[VIDEO] Joe Scarborough Silences Morning Joe Panel: ‘Name One Republican In Prominent Mainstream Media Position’Posted: November 2, 2015
David Rutz reports: Morning Joe host Joe Scarborough assailed mainstream liberal media bias Monday, leading a lengthy discussion about the far-reaching influence of Democrats in television media and challenging his panel to name any Republicans who’d held such positions.
“Somehow, if you’re George Stephanopoulos, it’s ok because you’re a Democrat. If you’re Tim Russert, it’s ok. All I am saying is, you cannot do it. Name the single Republican that has hosted a Sunday show, that has been an anchor of a news network for the big three networks over the past 50 years. You cannot do it.”
His fellow MSNBC panelists could offer only sporadic examples, one of whom was deceased.
Scarborough remarked legendary anchor Walter Cronkite and the late Meet the Press host Tim Russert were liberals, yet they were considered “objective.” No Republicans, he said, were ever allowed to hold such esteemed places in the mainstream press by left-leaning network heads.
“Outside of Brit Hume, who has been a conservative in the mainstream media in the past 30 years who you’ve worked for? Outside of Brit Hume, who has held a powerful position at ABC, NBC or CBS News on the air?”
“When you say objective, we Republicans have been forced to define objective as people who were objective Democratic voters,” Scarborough said. “Outside of Brit Hume, who has been a conservative in the mainstream media in the past 30 years who you’ve worked for? Outside of Brit Hume, who has held a powerful position at ABC, NBC or CBS News on the air?”
Source: Bloomberg Politics
Game Change and Double Down co-authors Mark Halperin and John Heilemann held a focus group with loyal Clinton supporters in New Hampshire. The results? Like Janeane Garofalo in a nylon pantsuit, moist and squirmy.
Hot Air‘s Noah Rothman writes:
…On Wednesday, it was discovered that the substandard security protocols applied to Clinton’s personal email system were so poor that it was vulnerable to “spoofing.” Meaning that a foreign intelligence service could easily have hijacked her email system and impersonated Clinton in electronic communications with her aides or associates inside the American diplomatic community.
Clinton will one day have to answer for all these charges. When she does, she will have to explain in granular detail why she behaved as callously as she has. If the press doesn’t force her into it, a Republican on a debate stage in October of 2016 will. And while the Beltway looks at the polls and shrugs, Clinton’s grassroots supporters are apparently far more disturbed by her behavior and its implications.
Recently, Game Change and Double Down co-authors Mark Halperin and John Heilemann, in partnership with the polling firm Purple Strategies, traveled to New Hampshire where they held a focus group with loyal Clinton supporters. Read the rest of this entry »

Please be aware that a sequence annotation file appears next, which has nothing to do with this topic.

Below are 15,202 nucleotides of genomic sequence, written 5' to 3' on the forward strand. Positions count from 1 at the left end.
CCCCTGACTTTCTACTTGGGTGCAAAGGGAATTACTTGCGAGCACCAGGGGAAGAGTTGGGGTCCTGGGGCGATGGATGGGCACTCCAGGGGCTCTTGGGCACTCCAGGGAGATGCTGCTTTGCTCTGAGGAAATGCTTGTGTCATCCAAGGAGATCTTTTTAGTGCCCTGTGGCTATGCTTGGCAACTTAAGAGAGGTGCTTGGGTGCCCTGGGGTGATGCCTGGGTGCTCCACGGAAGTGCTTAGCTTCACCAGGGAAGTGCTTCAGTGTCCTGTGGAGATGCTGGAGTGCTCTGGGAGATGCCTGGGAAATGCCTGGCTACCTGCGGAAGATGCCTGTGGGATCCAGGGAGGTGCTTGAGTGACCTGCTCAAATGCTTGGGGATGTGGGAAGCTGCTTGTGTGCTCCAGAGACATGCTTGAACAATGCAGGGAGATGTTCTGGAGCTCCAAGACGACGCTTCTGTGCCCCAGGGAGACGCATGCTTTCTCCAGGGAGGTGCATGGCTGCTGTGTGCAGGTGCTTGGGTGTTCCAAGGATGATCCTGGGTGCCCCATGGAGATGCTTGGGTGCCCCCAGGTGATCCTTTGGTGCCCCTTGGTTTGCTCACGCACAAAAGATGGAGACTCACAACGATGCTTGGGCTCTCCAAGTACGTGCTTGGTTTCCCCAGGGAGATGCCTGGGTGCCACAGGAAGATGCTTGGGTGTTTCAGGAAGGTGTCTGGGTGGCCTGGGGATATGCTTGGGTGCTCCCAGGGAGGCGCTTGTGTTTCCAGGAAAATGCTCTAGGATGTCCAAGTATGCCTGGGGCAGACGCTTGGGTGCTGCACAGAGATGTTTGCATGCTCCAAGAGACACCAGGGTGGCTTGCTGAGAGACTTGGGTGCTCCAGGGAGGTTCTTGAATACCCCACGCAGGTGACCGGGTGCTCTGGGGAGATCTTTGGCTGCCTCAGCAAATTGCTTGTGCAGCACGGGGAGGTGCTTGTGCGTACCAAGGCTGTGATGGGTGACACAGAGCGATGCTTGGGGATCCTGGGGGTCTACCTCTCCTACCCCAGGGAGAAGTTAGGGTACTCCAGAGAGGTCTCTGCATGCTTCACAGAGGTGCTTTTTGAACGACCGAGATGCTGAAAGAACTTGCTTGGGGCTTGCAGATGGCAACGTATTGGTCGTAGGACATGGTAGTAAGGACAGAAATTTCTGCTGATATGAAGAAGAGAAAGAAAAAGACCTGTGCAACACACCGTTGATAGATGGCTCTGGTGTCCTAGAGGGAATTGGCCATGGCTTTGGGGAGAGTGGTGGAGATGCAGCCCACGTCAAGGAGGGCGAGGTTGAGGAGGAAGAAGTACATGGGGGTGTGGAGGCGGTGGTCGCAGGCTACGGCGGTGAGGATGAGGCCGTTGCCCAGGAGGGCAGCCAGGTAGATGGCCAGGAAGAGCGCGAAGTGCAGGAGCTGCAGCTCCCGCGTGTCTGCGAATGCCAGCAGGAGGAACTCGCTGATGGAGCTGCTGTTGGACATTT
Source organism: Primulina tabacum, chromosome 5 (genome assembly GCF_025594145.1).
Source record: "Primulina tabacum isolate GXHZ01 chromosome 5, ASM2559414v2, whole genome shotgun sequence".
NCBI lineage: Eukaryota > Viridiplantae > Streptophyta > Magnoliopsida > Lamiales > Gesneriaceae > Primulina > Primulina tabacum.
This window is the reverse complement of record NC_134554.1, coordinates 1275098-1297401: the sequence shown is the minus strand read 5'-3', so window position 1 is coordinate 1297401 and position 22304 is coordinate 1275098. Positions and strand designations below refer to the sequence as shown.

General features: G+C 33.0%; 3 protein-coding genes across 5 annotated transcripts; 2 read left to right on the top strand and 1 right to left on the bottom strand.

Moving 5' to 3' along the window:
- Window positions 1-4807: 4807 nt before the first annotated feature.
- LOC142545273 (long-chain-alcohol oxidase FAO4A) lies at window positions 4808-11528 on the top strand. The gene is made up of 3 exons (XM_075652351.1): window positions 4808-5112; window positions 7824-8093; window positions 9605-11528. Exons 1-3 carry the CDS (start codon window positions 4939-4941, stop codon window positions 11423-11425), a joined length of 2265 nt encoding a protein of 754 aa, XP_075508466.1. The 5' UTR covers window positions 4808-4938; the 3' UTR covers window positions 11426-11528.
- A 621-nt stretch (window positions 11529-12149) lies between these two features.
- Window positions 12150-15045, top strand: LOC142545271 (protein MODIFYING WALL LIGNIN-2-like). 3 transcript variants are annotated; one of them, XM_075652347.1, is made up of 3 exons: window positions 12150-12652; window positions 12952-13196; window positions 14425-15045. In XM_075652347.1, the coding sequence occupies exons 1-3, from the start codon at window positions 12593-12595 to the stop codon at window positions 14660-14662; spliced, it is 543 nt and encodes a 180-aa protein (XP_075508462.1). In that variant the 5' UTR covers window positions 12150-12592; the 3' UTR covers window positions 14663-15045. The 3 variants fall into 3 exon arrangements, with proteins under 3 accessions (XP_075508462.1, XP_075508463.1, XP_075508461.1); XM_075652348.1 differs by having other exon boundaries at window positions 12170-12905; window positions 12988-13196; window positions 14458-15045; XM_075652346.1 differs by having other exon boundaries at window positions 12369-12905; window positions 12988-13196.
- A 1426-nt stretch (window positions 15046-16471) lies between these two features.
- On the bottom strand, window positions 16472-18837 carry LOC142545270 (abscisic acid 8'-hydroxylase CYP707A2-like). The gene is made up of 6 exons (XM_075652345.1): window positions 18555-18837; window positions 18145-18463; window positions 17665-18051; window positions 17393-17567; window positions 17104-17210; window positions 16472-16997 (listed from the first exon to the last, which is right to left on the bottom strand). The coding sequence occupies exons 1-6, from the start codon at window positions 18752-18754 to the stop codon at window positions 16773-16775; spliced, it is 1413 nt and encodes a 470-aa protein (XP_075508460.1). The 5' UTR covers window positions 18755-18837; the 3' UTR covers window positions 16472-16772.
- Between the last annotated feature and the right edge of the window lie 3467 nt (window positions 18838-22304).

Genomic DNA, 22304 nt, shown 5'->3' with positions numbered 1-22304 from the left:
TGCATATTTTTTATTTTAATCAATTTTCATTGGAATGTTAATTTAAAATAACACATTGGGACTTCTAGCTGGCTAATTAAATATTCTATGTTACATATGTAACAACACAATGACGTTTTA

Peter Wehner writes: The news for President Obama continues to get worse.
According to a new CNN/ORC International survey, only four out of 10 Americans believe Mr. Obama can manage the federal government effectively. Fifty-three percent don’t view him as a strong and decisive leader. And 56 percent say he does not agree with them on important issues and he does not inspire confidence.
But the numbers on the president’s personal characteristics should alarm the White House most of all. More than half (53 percent) believe he’s not honest and trustworthy, while 56 percent say he’s not a person they admire.
Each of these figures are all-time records for Mr. Obama in CNN polling.
In their fascinating behind-the-scenes book on the 2012 election, Double Down, Mark Halperin and John Heilemann write that the campaign’s research showed “that there was a deep well of sympathy for Obama among voters.” In focus groups after the first debate, they write, “people offered excuse after excuse for his horrific presentation. In Florida, one woman said, almost protectively, ‘I just bet you he wasn’t feeling well.’”
In the 2012 campaign, the president hid his progressive agenda. But he wasn’t happy about it.
Rich Lowry writes: President Obama’s harshest critics believe that he has always been hiding something. They believe that he is even further left than he has governed. They believe that he has kept himself under wraps to avoid running afoul of American political realities.
They might be surprised to learn that none other than the president of the United States agrees with them. The evidence for this is in the latest campaign book by Mark Halperin and John Heilemann, authors of Game Change and the sequel about 2012, Double Down.
In the fall of 2011, they recount, “All too often, Obama felt as if he were driving with his foot on the brake.”
In a strategy meeting with his political advisers, Obama brought up climate change as an example of his undue caution. According to Halperin and Heilemann, the president said: “Maybe I should just come out and say what I really feel about this. Maybe I should just go out and say what I think about everything.”
This will not go over well for the 2009 Nobel Peace Prize winner.
According to the new book “Double Down,” in which journalists Mark Halperin and John Heilemann chronicle the 2012 presidential election, President Barack Obama told his aides that he’s “really good at killing people” while discussing drone strikes.
Peter Hamby of The Washington Post reported the moment in his review of the book.
The claim by the commander-in-chief is as indisputable as it is grim.
Obama oversaw the 2009 surge in Afghanistan, 145 Predator drone strikes in NATO’s 2011 Libya operations, the May 2011 raid that killed Osama bin Laden, and drone strikes that killed the Pakistani Taliban leader and a senior member of the Somali-based militant group al-Shabab this week.